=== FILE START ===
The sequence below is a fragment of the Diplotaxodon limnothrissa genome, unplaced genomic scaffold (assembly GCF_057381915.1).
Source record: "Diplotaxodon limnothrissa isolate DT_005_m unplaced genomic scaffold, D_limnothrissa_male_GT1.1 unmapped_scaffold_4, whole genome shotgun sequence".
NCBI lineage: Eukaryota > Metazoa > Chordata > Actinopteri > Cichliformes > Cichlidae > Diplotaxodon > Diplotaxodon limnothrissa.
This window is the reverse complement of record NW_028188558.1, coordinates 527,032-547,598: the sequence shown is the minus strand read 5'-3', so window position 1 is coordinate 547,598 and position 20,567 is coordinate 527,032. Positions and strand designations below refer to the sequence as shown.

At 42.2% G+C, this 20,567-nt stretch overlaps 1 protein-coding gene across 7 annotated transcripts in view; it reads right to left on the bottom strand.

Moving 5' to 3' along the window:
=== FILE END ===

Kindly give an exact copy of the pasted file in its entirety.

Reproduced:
The sequence below is a fragment of the Diplotaxodon limnothrissa genome, unplaced genomic scaffold (assembly GCF_057381915.1).
Source record: "Diplotaxodon limnothrissa isolate DT_005_m unplaced genomic scaffold, D_limnothrissa_male_GT1.1 unmapped_scaffold_4, whole genome shotgun sequence".
NCBI lineage: Eukaryota > Metazoa > Chordata > Actinopteri > Cichliformes > Cichlidae > Diplotaxodon > Diplotaxodon limnothrissa.
This window is the reverse complement of record NW_028188558.1, coordinates 527,032-547,598: the sequence shown is the minus strand read 5'-3', so window position 1 is coordinate 547,598 and position 20,567 is coordinate 527,032. Positions and strand designations below refer to the sequence as shown.

At 42.2% G+C, this 20,567-nt stretch overlaps 1 protein-coding gene across 7 annotated transcripts in view; it reads right to left on the bottom strand.

Moving 5' to 3' along the window: